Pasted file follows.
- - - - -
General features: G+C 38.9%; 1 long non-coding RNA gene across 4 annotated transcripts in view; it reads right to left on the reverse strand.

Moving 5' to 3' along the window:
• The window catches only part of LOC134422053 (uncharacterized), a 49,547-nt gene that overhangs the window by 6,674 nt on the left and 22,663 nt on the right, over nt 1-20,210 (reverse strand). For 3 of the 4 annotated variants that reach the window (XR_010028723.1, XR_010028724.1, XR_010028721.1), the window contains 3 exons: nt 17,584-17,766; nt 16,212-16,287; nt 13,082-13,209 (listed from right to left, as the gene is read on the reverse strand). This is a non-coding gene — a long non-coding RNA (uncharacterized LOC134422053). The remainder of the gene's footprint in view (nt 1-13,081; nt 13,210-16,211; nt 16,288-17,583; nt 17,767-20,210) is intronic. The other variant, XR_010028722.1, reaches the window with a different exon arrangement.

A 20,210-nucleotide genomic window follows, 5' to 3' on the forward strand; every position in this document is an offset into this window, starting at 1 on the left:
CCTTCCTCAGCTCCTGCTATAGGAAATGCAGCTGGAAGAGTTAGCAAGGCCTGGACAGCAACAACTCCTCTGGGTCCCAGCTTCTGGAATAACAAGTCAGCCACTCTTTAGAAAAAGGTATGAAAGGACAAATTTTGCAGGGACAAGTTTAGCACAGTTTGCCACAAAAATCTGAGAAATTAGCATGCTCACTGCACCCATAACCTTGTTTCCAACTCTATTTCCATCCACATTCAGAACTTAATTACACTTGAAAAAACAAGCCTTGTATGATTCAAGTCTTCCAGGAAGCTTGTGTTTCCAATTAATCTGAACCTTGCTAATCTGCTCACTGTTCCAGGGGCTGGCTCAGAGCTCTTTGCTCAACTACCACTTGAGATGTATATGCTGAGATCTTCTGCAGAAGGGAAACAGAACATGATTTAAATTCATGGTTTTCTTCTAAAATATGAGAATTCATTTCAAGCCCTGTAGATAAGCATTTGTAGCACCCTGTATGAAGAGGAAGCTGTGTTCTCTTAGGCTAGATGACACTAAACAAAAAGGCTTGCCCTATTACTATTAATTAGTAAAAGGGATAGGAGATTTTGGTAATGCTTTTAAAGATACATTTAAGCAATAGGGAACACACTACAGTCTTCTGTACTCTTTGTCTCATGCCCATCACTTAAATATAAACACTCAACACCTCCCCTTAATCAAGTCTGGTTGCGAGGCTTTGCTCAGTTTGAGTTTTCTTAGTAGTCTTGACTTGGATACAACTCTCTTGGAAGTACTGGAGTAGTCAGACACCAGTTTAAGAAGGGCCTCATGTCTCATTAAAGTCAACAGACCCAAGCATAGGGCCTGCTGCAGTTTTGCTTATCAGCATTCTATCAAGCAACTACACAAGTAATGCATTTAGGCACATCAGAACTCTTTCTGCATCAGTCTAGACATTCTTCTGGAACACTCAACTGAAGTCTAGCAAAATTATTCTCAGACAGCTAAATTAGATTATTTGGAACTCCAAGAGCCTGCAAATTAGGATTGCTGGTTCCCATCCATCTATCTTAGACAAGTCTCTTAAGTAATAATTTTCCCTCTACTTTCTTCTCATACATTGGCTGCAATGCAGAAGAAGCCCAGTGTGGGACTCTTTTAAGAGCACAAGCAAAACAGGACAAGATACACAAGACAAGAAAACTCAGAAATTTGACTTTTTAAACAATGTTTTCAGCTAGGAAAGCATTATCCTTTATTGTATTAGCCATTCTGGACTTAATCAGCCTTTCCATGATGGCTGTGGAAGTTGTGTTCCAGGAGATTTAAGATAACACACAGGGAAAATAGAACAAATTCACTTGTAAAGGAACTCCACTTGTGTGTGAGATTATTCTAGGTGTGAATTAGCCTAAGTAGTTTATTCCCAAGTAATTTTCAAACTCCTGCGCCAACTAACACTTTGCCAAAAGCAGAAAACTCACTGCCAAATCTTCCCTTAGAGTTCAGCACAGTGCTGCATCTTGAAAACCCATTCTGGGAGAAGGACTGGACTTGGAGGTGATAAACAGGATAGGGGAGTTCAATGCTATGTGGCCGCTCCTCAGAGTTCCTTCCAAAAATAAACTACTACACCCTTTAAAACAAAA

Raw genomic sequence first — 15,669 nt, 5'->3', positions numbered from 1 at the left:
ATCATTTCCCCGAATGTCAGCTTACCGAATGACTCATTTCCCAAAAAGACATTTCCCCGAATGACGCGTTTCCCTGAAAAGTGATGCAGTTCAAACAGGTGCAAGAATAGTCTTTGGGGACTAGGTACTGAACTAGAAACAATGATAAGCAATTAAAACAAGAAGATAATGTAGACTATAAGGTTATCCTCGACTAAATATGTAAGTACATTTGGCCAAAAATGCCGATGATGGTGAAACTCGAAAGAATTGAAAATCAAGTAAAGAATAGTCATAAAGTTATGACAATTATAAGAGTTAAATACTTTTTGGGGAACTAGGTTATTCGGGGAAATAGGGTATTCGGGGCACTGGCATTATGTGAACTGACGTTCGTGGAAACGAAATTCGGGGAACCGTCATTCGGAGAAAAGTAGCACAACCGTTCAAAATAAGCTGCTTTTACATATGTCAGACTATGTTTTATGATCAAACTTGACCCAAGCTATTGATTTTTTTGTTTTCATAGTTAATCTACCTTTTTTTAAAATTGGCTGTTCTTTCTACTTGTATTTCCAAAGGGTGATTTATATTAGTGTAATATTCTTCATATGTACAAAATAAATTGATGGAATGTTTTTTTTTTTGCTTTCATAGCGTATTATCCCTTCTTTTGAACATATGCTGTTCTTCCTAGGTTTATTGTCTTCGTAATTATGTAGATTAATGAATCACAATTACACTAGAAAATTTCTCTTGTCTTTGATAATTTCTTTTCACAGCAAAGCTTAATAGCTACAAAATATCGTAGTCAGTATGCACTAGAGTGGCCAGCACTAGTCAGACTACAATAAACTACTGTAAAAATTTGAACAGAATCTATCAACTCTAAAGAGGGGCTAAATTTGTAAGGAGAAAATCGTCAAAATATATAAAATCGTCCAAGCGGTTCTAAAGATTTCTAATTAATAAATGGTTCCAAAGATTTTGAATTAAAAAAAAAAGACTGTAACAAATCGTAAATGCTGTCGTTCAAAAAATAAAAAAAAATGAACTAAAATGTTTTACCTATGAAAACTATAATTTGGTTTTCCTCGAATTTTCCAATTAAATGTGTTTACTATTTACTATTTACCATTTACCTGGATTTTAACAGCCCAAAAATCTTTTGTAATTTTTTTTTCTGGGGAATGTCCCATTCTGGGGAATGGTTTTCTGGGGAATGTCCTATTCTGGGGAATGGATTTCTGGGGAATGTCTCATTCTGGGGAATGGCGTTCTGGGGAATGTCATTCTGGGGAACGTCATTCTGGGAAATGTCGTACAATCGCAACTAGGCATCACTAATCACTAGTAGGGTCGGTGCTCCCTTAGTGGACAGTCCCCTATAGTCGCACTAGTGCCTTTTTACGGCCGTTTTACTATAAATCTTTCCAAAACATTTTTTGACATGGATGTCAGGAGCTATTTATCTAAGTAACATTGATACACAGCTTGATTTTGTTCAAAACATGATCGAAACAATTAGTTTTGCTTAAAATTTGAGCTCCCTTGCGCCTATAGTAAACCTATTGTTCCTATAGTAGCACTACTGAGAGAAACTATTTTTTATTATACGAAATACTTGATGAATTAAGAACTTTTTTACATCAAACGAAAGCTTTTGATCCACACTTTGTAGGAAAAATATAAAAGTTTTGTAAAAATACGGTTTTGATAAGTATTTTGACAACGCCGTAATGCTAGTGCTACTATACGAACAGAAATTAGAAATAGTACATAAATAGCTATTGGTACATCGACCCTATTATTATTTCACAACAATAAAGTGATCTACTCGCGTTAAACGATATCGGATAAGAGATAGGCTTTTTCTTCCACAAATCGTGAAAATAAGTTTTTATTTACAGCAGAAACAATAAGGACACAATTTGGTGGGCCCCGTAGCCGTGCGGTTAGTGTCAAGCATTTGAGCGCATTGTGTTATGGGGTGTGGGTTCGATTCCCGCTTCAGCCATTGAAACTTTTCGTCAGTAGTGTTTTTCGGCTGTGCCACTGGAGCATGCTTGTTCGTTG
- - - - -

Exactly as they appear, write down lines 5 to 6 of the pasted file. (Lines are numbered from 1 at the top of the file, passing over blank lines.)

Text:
CCTTCCTCAGCTCCTGCTATAGGAAATGCAGCTGGAAGAGTTAGCAAGGCCTGGACAGCAACAACTCCTCTGGGTCCCAGCTTCTGGAATAACAAGTCAGCCACTCTTTAGAAAAAGGTATGAAAGGACAAATTTTGCAGGGACAAGTTTAGCACAGTTTGCCACAAAAATCTGAGAAATTAGCATGCTCACTGCACCCATAACCTTGTTTCCAACTCTATTTCCATCCACATTCAGAACTTAATTACACTTGAAAAAACAAGCCTTGTATGATTCAAGTCTTCCAGGAAGCTTGTGTTTCCAATTAATCTGAACCTTGCTAATCTGCTCACTGTTCCAGGGGCTGGCTCAGAGCTCTTTGCTCAACTACCACTTGAGATGTATATGCTGAGATCTTCTGCAGAAGGGAAACAGAACATGATTTAAATTCATGGTTTTCTTCTAAAATATGAGAATTCATTTCAAGCCCTGTAGATAAGCATTTGTAGCACCCTGTATGAAGAGGAAGCTGTGTTCTCTTAGGCTAGATGACACTAAACAAAAAGGCTTGCCCTATTACTATTAATTAGTAAAAGGGATAGGAGATTTTGGTAATGCTTTTAAAGATACATTTAAGCAATAGGGAACACACTACAGTCTTCTGTACTCTTTGTCTCATGCCCATCACTTAAATATAAACACTCAACACCTCCCCTTAATCAAGTCTGGTTGCGAGGCTTTGCTCAGTTTGAGTTTTCTTAGTAGTCTTGACTTGGATACAACTCTCTTGGAAGTACTGGAGTAGTCAGACACCAGTTTAAGAAGGGCCTCATGTCTCATTAAAGTCAACAGACCCAAGCATAGGGCCTGCTGCAGTTTTGCTTATCAGCATTCTATCAAGCAACTACACAAGTAATGCATTTAGGCACATCAGAACTCTTTCTGCATCAGTCTAGACATTCTTCTGGAACACTCAACTGAAGTCTAGCAAAATTATTCTCAGACAGCTAAATTAGATTATTTGGAACTCCAAGAGCCTGCAAATTAGGATTGCTGGTTCCCATCCATCTATCTTAGACAAGTCTCTTAAGTAATAATTTTCCCTCTACTTTCTTCTCATACATTGGCTGCAATGCAGAAGAAGCCCAGTGTGGGACTCTTTTAAGAGCACAAGCAAAACAGGACAAGATACACAAGACAAGAAAACTCAGAAATTTGACTTTTTAAACAATGTTTTCAGCTAGGAAAGCATTATCCTTTATTGTATTAGCCATTCTGGACTTAATCAGCCTTTCCATGATGGCTGTGGAAGTTGTGTTCCAGGAGATTTAAGATAACACACAGGGAAAATAGAACAAATTCACTTGTAAAGGAACTCCACTTGTGTGTGAGATTATTCTAGGTGTGAATTAGCCTAAGTAGTTTATTCCCAAGTAATTTTCAAACTCCTGCGCCAACTAACACTTTGCCAAAAGCAGAAAACTCACTGCCAAATCTTCCCTTAGAGTTCAGCACAGTGCTGCATCTTGAAAACCCATTCTGGGAGAAGGACTGGACTTGGAGGTGATAAACAGGATAGGGGAGTTCAATGCTATGTGGCCGCTCCTCAGAGTTCCTTCCAAAAATAAACTACTACACCCTTTAAAACAAAA

Raw genomic sequence first — 15,669 nt, 5'->3', positions numbered from 1 at the left: